THE MIGHTY SHEPHERD December 6, 2022
Tuesday, December 6th
Advent Devotional #10 written by Pastor Shawn Thornton
THE MIGHTY SHEPHERD
To read today: Psalm 28
Save your people and bless your inheritance; be their shepherd and carry them forever.
Bethlehem may have been “small among the clans of Judah” (Micah 5:2), but Bethlehem was the little village of Israel’s national hero David. If Bethlehem would have had a mascot, it would have been a sheep or, better yet, a shepherd. From King David to the prophets Isaiah and Micah, to the Gospel of Matthew, to the writer of the Book of Hebrews, a picture emerges of the Child of the Promise, Jesus, being our Great Shepherd. So fitting that our Mighty Shepherd would arrive in Bethlehem!
At this time of year, many kids do holiday-themed worksheets in school, at church, or for fun at home. One of the standard worksheets is a “connect-the-dots” exercise. Dots are scattered across the page in a seemingly random, arbitrary manner. Kids know exactly what to do, however, because those random dots have specific numbers next to them. A child starts with the dot labeled “#1” and then draws a line to the dot labeled “#2,” and so on. After they have connected all the dots, a picture of Santa, Frosty, or Rudolf appears.
The prophetic promises scattered across the pages of the Old Testament Scriptures in a seemingly arbitrary way are like those dots. Seeing the scattered dots may not reveal much. But once you begin to connect the dots, everything changes. An image emerges.
There is no such thing as a “Christmas Psalm” in the Old Testament, but if there were one, Psalm 28 would make a great candidate. David is not known for being a prophet like Isaiah or Micah. David, the shepherd-king, writes a prayer in Psalm 28 asking God to bless his people, shepherd his people, and carry his people forever.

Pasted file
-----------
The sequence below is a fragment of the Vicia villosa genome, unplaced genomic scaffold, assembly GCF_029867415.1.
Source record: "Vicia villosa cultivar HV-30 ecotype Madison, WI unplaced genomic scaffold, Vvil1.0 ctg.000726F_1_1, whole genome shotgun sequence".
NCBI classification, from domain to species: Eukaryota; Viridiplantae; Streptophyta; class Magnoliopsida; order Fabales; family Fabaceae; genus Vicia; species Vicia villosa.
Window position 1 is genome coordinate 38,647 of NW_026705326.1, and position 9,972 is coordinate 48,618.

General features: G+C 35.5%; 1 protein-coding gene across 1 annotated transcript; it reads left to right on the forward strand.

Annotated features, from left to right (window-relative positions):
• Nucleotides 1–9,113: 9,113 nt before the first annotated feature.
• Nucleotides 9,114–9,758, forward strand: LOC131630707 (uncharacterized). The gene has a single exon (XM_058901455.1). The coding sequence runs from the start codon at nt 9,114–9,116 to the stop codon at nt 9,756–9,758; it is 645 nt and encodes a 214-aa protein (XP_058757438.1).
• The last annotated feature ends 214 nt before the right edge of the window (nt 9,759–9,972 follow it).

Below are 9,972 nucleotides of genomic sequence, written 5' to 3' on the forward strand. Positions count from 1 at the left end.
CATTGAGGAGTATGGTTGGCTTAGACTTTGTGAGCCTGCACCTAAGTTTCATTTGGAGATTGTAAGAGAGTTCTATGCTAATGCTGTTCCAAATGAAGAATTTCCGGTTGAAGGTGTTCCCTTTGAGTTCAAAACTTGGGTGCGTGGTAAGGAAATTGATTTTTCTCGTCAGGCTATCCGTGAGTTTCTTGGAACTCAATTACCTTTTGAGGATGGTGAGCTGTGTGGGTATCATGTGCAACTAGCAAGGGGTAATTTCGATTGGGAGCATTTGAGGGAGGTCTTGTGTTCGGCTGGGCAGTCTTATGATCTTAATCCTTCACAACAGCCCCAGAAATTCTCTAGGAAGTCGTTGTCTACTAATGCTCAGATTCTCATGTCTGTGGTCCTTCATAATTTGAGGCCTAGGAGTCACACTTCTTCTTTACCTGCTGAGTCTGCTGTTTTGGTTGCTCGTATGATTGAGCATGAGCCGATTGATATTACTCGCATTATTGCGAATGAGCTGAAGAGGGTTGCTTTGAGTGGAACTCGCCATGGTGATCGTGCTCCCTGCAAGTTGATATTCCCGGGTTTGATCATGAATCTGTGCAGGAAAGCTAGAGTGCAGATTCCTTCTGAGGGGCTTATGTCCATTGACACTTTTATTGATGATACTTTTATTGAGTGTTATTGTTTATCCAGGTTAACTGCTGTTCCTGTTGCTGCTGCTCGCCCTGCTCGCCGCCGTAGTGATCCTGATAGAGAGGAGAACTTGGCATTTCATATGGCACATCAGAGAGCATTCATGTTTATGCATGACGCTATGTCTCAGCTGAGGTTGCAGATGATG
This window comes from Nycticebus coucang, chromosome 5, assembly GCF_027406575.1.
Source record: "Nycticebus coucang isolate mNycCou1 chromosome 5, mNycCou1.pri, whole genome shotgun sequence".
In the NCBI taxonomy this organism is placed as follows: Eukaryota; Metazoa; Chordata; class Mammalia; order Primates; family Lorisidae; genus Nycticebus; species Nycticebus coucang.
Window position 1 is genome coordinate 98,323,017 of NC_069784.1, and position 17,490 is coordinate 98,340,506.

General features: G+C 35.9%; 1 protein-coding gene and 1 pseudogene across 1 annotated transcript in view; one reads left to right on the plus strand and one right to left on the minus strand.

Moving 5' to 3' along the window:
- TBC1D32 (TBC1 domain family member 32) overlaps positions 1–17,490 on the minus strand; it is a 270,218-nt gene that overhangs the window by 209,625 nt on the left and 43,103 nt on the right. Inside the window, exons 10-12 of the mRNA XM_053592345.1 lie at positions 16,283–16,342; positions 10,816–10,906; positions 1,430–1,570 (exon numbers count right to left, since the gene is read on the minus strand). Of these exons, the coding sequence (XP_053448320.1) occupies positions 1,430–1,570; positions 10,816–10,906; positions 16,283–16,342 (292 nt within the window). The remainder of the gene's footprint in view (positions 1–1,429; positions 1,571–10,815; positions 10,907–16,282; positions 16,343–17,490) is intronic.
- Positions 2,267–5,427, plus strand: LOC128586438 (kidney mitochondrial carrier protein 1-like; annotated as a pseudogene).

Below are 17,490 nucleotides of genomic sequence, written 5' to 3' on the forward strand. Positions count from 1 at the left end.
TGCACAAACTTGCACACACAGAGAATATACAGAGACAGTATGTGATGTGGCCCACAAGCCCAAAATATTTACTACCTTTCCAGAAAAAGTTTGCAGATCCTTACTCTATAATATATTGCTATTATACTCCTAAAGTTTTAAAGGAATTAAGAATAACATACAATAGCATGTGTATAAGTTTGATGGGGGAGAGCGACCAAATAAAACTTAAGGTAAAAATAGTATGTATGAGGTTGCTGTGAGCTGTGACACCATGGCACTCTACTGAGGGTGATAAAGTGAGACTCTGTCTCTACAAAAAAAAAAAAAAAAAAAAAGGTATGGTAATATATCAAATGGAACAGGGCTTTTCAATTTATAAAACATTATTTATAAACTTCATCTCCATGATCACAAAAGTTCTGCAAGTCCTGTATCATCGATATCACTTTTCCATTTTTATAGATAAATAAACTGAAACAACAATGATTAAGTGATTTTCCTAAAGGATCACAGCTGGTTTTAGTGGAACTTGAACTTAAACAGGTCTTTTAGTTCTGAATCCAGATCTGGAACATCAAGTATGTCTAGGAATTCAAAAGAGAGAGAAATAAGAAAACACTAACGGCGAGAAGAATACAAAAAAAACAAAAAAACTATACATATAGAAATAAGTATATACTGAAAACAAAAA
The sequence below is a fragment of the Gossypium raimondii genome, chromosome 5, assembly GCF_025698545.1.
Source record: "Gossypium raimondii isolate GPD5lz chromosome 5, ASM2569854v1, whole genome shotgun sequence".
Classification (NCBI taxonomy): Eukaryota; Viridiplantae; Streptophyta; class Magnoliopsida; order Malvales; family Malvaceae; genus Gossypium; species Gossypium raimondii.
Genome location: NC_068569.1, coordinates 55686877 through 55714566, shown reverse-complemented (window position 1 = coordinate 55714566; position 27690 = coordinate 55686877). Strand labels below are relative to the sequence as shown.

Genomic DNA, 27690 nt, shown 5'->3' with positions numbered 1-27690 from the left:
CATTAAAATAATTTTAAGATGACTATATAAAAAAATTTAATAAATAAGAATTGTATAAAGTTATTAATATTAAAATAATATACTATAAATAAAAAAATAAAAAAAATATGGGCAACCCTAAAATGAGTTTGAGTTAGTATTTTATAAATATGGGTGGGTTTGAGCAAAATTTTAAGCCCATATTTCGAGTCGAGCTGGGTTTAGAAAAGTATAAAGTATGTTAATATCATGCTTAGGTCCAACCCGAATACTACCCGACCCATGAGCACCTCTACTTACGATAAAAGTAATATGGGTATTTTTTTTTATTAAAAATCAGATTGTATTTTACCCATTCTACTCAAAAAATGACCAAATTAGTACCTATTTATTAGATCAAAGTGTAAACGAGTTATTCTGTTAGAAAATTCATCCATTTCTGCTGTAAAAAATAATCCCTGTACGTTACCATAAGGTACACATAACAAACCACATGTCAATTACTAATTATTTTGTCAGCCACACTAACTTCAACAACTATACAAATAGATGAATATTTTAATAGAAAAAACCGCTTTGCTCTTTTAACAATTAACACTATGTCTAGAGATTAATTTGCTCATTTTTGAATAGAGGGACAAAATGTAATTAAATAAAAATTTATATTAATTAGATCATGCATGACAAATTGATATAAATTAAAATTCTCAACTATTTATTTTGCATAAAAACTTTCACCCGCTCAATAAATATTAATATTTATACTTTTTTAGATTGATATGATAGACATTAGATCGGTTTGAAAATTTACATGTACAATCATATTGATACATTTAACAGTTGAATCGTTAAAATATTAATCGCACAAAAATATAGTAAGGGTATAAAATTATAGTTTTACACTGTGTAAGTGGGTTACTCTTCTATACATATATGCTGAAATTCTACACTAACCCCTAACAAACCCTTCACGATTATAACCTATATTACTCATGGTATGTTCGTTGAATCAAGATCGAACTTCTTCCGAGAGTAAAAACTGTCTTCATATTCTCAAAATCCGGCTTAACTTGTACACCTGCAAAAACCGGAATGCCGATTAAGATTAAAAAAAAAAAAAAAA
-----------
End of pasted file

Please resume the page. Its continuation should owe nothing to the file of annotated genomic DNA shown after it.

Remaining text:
Draw a line from the “dot” of David’s words in Psalm 28:9 to the “dot” of Micah’s words in Micah 5:2. Continue your line to the words of Matthew in Matthew 2:6. The common theme, hero, and mascot is “shepherd.” The line continues with Jesus’ emotional response to seeing the crowds in Matthew 9:36 as being “harassed and helpless” without a shepherd.
Connect all those dots, and a picture of “the Great Shepherd of the sheep” (Hebrews 13:20), Jesus, our Mighty God, emerges. One of the sad truths of the Christmas story is that Herod and the religious elite missed the child of promise because they could not connect the dots. They could not see how God was shaping and shepherding events.
Connect the dots in your life. Look at key events of your childhood. Notice the significant moments of your adolescence. Take account of the ups and downs of your life. What picture emerges? What is God working in and through your life? He has been, and is, shaping and shepherding you.
Today: Consider what God is doing in your life. Connect the dots. Thank Jesus for shaping and shepherding your life according to his eternal plan. Thank Jesus for being your Mighty Shepherd!